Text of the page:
The student vote provides an important roadmap for democracy and higher education
Unger is co-founder and executive director of the Students Learn Students Vote Coalition. Rin directs the Student PIRGs New Voters Project.
According to all available evidence, youth and college student voters turned out in force this election cycle, making a decisive impact on the 2022 midterms. While those results exceeded public expectations, they came as no surprise to organizers who work closely with the youth vote – especially those on college campuses, where the story of the student vote may offer a roadmap to strengthening democratic participation across the board.
After decades of underperformance, by any objective measure, college student voter turnout exploded over the 2018 and 2020 federal election cycles, significantlyoutpacing turnout growth among the overall electorate – and they appear to have sustained high turnout levels in 2022. Student voters achieved this new normal despite often facing logistical obstacles due to complicated housing situations, psychological obstacles as first-time voters, and systemic barriers due to policies that seek to block or dilute their vote – not to mention the unprecedented circumstances brought on by the continued Covid-19 pandemic.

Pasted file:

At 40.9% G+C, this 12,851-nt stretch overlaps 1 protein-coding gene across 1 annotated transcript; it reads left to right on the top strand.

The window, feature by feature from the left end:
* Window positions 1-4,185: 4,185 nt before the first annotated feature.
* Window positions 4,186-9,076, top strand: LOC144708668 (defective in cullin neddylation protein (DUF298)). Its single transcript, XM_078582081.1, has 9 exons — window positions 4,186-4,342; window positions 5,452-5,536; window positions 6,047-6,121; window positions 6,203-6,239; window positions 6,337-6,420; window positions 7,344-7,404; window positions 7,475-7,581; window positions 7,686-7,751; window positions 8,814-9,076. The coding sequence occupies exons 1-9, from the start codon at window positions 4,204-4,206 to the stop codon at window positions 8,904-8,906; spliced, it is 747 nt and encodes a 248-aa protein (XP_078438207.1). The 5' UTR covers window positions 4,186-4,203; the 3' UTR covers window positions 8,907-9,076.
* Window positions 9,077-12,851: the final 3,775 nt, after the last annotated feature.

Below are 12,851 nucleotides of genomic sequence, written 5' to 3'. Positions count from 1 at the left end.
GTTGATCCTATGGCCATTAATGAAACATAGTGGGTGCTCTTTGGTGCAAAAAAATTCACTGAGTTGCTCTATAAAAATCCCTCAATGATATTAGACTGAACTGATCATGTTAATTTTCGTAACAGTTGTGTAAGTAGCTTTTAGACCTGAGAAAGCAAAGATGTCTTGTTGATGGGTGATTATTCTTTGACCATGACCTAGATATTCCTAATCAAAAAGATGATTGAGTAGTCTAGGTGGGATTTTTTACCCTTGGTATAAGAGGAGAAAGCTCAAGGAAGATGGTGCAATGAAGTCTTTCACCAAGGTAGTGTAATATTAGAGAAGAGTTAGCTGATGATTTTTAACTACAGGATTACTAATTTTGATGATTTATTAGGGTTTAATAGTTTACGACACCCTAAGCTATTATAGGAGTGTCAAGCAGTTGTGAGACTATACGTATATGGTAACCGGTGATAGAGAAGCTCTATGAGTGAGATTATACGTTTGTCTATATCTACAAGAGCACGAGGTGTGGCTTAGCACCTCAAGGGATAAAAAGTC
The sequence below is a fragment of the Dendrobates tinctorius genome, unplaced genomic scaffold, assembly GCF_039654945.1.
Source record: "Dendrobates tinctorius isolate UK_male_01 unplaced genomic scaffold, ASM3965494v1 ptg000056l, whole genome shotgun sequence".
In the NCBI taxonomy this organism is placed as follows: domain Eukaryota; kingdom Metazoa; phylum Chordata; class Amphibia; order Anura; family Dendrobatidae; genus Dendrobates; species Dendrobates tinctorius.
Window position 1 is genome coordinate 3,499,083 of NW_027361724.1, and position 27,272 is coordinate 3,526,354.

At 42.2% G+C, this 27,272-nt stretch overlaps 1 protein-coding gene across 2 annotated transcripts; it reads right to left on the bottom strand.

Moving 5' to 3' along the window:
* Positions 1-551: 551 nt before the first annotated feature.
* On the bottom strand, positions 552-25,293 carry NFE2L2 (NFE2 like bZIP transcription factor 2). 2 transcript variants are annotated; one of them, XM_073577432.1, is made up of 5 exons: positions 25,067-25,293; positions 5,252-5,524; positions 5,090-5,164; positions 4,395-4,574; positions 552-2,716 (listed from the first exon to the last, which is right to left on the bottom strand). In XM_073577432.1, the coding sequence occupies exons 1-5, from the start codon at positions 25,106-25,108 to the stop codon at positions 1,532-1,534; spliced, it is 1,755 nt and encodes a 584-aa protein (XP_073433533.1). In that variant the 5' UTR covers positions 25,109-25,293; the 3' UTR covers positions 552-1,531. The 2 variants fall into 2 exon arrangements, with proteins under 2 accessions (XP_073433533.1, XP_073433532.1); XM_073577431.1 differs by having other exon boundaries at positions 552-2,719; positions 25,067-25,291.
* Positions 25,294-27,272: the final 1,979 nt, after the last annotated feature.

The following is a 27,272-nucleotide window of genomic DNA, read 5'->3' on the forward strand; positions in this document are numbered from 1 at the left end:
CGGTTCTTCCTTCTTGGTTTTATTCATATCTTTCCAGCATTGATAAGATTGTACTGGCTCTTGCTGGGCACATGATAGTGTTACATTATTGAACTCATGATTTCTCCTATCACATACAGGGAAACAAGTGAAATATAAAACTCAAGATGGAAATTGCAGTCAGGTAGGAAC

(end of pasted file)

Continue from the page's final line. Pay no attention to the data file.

We’ve spent much of our careers working to grow the college student vote, and supporting youth voter engagement on both the local and national levels. We can say with confidence that this level of accelerated growth in voter participation could not have happened without sustained engagement through a local-first, nonpartisan approach that focused resources on grassroots efforts to engage voters in their communities and on their terms, with national organizations playing a crucial role of support and coordination.
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At the local level we’ve seen dozens, if not hundreds, of stories like the one co-author Manny Rin worked on first-hand as a local organizer in Southern California, where in 2014, prior to the formation of the nonpartisan student voting coalition BruinsVote, the University of California, Los Angeles’ student body voted at a 13.6 percent rate. Over the next several years, BruinsVote, led by campus faculty, student government, and local CALPIRG-affiliated student leaders, coordinated an effort to reach every UCLA student with resources and information about voting.
While student organizations, led by CALPIRG’s New Voters Project, registered and educated thousands of students in the classroom, in the dorms, over the phone, and at on-campus events, UCLA Student Affairs administrators made sure voter registration resources were made easily available online by integrating it into their website and sending emails that reached every student on campus. In the 2018 elections, 44.5 percent of UCLA’s students voted, more than tripling its 2014 voting rate. In 2020, 76.5 percent of UCLA’s students voted.